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The announcement from Minister Ernie Hudson on Aug. 26 is not only an insult, but it’s also too little too late. In this announcement, the Department of Social Housing and Development has provided an additional $2 million in rental vouchers, adding to the current $2 million announced in the spring 2019 provincial budget.
This government is failing to see that this housing crisis isn’t just a small cut, but a large open wound. The current vacancy rate on P.E.I. is 0.2 per cent — a drop from the 0.3 per cent when the P.E.I. Fight For Affordable Housing Group (PEIFAH) was founded.
Rental vouchers are short-term, not sufficient and a waste of taxpayer dollars that can be put to better use.
It’s the position of the PEIFAH that immediate investment in public and co-op housing conversion and construction be made.
Public and co-operative housing, while previously a federal co-operative initiative, could be established by the provincial government.
One has to look at the Nanegkam Housing Corporation created in 1974. Fifty-six, rent-geared-toincome units were offered to off-reserve Indigenous people. Today, these units are still in use and remain rent-geared to income.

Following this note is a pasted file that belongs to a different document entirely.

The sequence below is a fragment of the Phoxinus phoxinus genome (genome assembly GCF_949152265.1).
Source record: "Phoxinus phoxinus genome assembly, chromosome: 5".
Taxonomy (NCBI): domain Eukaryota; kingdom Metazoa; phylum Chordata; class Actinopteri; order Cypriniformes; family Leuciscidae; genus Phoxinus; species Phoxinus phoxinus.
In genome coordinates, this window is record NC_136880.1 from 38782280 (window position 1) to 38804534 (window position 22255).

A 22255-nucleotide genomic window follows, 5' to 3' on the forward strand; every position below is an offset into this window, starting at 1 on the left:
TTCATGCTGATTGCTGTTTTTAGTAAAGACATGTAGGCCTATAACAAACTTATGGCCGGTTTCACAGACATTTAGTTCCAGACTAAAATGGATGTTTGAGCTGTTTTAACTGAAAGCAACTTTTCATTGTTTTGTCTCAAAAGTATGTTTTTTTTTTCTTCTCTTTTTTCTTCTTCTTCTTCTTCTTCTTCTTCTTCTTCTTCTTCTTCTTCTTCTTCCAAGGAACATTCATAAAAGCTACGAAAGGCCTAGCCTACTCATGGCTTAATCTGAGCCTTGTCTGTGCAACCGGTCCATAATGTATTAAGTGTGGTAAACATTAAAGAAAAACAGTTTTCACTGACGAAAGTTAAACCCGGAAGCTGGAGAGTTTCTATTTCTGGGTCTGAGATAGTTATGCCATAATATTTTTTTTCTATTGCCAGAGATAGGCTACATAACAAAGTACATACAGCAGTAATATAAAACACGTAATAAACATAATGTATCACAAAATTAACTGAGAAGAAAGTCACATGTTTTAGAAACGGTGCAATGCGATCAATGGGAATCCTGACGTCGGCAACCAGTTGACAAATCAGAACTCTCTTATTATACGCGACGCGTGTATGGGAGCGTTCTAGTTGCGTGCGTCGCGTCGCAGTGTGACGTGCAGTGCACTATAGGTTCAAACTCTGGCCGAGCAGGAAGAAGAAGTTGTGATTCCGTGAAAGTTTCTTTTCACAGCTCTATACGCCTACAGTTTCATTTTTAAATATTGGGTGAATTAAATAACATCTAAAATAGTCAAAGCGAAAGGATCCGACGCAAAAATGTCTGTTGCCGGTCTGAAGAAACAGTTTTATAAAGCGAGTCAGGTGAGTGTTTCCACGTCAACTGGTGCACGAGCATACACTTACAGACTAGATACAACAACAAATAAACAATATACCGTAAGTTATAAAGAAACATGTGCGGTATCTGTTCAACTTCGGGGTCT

This government believes that this band-aid solution will allow individuals to get “a leg up” and move on, which it might in the short-term. However, these shortsighted initiatives don’t address the financial stress of a sub-livable wage in 2019.
We cannot continue living in uncertainty within four-year mandates.
Premier King speaks of collaboration — now is the time to prove it. This is an Island crisis that requires cross-party and multi-level governmental commitments.
We ask that Mr. King deliver on his election promise that 0.2 per cent vacancy rate becomes zero.
Jason Alward (Charlottetown) and Ainsley Kendrick (Tarantum),
Members of the P.E.I. Fight For Affordable Housing Group